Materia Medica Malaysiana

March 27, 2005

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Filed under: Uncategorized — malaysianmedicine @ 8:46 am

Dialysis centres to be audited to ensure quality of service

KUALA LUMPUR: The Health Ministry will start conducting audits on dialysis centres mushrooming in the country to ensure the quality of their services.
Minister Datuk Dr Chua Soi Lek said the technical and medical audit checks were part of the measures being considered by a new committee set up to ensure that the over 300 such centres in the country maintained the highest standards of dialysis care.
“Our officials have already conducted inspections on three dialysis centres in Sri Manjung and one in Seremban this month and found several deficiencies, although they complied with most of the requirements under the ministry’s guidelines,” he said at the 3rd Annual Dialysis Meeting on Nutrition in End Stage Renal Disease here yesterday.
The deficiencies included inadequate floor space for patients undergoing dialysis, the required three-monthly blood screen on patients with HIV and hepatitis not being done and lack of emergency trolleys and treatment rooms on each floor to cater for emergencies.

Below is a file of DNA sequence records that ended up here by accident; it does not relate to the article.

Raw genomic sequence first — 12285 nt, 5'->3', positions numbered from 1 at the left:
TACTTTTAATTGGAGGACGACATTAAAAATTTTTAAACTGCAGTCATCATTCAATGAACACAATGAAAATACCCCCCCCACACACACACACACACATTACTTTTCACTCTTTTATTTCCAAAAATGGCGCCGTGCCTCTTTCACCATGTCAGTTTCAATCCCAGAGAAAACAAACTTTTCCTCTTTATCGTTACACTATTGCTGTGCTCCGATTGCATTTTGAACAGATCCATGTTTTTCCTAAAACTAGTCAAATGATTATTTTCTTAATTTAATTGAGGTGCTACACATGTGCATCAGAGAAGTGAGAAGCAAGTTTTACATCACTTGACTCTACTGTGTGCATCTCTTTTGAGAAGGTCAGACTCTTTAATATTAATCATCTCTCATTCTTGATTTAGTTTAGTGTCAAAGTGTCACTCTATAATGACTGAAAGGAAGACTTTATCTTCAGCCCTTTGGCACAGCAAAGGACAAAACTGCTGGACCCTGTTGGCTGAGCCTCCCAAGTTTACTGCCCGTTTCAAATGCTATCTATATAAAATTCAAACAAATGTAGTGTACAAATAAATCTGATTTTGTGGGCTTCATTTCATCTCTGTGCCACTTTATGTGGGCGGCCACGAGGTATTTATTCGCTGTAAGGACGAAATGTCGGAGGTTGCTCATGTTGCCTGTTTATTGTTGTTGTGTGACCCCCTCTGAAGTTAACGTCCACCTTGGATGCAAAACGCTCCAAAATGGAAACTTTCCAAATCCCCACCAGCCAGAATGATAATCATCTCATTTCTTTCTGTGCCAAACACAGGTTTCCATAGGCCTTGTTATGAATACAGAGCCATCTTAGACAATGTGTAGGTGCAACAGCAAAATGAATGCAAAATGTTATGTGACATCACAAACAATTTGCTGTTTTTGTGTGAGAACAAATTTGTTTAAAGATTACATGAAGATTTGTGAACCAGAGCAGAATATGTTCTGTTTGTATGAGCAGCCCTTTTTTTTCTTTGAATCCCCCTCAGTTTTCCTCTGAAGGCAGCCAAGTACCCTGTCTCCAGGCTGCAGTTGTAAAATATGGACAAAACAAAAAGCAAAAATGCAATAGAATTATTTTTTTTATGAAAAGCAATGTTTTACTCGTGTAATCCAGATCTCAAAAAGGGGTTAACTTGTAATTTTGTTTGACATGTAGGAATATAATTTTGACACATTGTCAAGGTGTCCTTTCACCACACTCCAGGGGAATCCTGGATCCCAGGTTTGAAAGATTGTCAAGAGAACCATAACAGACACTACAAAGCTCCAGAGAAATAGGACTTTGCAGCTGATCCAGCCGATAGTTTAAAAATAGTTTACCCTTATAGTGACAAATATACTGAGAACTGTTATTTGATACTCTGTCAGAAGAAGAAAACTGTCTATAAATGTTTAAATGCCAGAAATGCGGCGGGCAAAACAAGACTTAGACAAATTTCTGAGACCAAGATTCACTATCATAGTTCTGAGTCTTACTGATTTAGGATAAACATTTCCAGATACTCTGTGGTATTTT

“Specific machines for the use of HIV, hepatitis and infectious patients were also not set aside on the excuse that there are no such patients under treatment,” Dr Chua added.
The audit, based on the ministry’s “Guidelines on Standards for Haemodialysis Treatment” would cover the centres’ physical facilities and equipment, professional staffing, monitoring of dialysis patients, adequacy of haemodialysis treatment and cross-infection control measures, among others.
He said it was important for dialysis centres to provide proper rehabilitation, including nutritional considerations, as patients could return to gainful employment and to normal and gratifying lifestyles.
He said the National Renal Registry recorded 316 dialysis centres last year of which 112 were Government-owned, 91 were run by non-governmental organisations and the remaining by the private sector.
Meanwhile, Dr Chua said a state-of-the-art scanner that enables early detection of cancer will be available next week at the Penang Hospital Nuclear Medicine Services Unit.
The hospital will be the first hospital in the country to be equipped with a PET-CT (positron emission tomography – computed tomography) scanner.
PET-CT scan is a sophisticated diagnostic technique using radioactive material or isotopes that have a short lifespan which transmits very low radiation effects.
“It is able to detect diseases especially growth or cancers at an early stage, even before there is any structural changes in the cells,” he said.

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